The fine was deemed to be "reasonable and proportionate" under the Data Protection Act, according to the circumstances detailed in a 32-page statement accompanying the decision.
While the details of 145.5 million Americans were leaked, the company announced in October that, additionally, 15.2 million British client records were exfiltrated from its systems, affecting about 700,000 consumers.
Equifax said customer passwords were encrypted at time, but ICO notes customer passwords were stored in plain text files on a file server for UK fraud team. ?— Kevin Beaumont ? (@GossiTheDog) September 20, 2018
The ICO said its investigation had found that the US Department of Homeland Security had warned Equifax about a critical vulnerability as far back as March 2017.
"The ICO investigation found that, although the information systems in the US were compromised, Equifax was responsible for the personal information of its UK customers.
"The UK arm of the company failed to take appropriate steps to ensure its American parent Equifax, which was processing the data on its behalf, was protecting the information."
Information Commissioner Elizabeth Denham said: “The loss of personal information, particularly where there is the potential for financial fraud, is not only upsetting to customers, it undermines consumer trust in digital commerce.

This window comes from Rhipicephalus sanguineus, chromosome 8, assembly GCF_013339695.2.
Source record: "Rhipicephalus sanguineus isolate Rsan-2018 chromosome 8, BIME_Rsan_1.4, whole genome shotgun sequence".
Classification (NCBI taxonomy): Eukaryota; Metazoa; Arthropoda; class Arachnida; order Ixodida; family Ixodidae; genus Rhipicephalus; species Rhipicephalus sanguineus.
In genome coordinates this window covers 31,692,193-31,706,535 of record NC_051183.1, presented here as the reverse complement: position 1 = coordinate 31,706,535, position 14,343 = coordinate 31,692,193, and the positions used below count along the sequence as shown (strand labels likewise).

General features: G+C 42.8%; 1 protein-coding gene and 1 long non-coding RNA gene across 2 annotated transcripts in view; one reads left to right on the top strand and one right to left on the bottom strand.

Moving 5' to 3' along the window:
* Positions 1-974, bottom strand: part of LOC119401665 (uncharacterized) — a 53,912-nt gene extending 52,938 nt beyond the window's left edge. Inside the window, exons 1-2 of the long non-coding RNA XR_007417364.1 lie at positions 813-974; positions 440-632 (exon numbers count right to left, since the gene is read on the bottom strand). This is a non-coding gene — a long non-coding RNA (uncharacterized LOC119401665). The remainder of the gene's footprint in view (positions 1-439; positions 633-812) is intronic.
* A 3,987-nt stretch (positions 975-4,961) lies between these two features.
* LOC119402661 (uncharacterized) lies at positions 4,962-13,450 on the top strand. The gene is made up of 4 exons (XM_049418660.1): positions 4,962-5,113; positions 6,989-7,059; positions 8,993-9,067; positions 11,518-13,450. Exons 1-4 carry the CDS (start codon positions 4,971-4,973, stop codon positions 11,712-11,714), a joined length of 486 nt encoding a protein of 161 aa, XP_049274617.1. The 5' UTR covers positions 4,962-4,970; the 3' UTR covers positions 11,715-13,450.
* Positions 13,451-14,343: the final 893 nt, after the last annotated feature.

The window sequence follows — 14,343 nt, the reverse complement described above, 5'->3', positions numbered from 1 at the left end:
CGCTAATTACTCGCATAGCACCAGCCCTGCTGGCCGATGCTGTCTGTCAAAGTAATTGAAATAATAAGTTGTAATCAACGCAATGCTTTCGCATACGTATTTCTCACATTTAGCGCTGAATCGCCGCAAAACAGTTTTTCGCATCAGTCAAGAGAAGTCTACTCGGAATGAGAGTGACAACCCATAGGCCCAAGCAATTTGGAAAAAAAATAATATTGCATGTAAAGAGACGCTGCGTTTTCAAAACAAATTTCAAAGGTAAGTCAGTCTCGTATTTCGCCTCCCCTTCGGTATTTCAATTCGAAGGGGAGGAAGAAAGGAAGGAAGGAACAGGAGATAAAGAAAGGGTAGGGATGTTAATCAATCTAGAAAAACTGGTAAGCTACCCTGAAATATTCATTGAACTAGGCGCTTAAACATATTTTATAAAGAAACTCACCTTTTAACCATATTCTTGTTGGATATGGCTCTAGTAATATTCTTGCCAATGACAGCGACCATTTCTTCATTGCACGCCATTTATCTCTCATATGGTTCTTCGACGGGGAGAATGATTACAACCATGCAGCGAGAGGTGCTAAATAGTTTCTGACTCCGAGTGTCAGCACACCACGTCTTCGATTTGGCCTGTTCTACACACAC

“This is compounded when the company is a global firm whose business relies on personal data.
“We are determined to look after UK citizens’ information wherever it is held. Equifax Ltd has received the highest fine possible under the 1998 legislation because of the number of victims, the type of data at risk and because it has no excuse for failing to adhere to its own policies and controls as well as the law.”
She added: “Many of the people affected would not have been aware the company held their data; learning about the cyber attack would have been unexpected and is likely to have caused particular distress.
“Multinational data companies like Equifax must understand what personal data they hold and take robust steps to protect it. Their boards need to ensure that internal controls and systems work effectively to meet legal requirements and customers’ expectations. Equifax showed a serious disregard for their customers and the personal information entrusted to them, and that led to today’s fine.”
The American security firm Mandiant, which was hired by Equifax to investigate the breach, said the hack took place in March.
The Mandiant report was sent to some customers, among them financial firms. It said that, as already reported, the attackers had taken advantage of a vulnerability in the Apache Struts Web application framework to gain entry.
The flaw was revealed two days before the first infiltration of Equifax. The details were released by Cisco's Talos intelligence unit.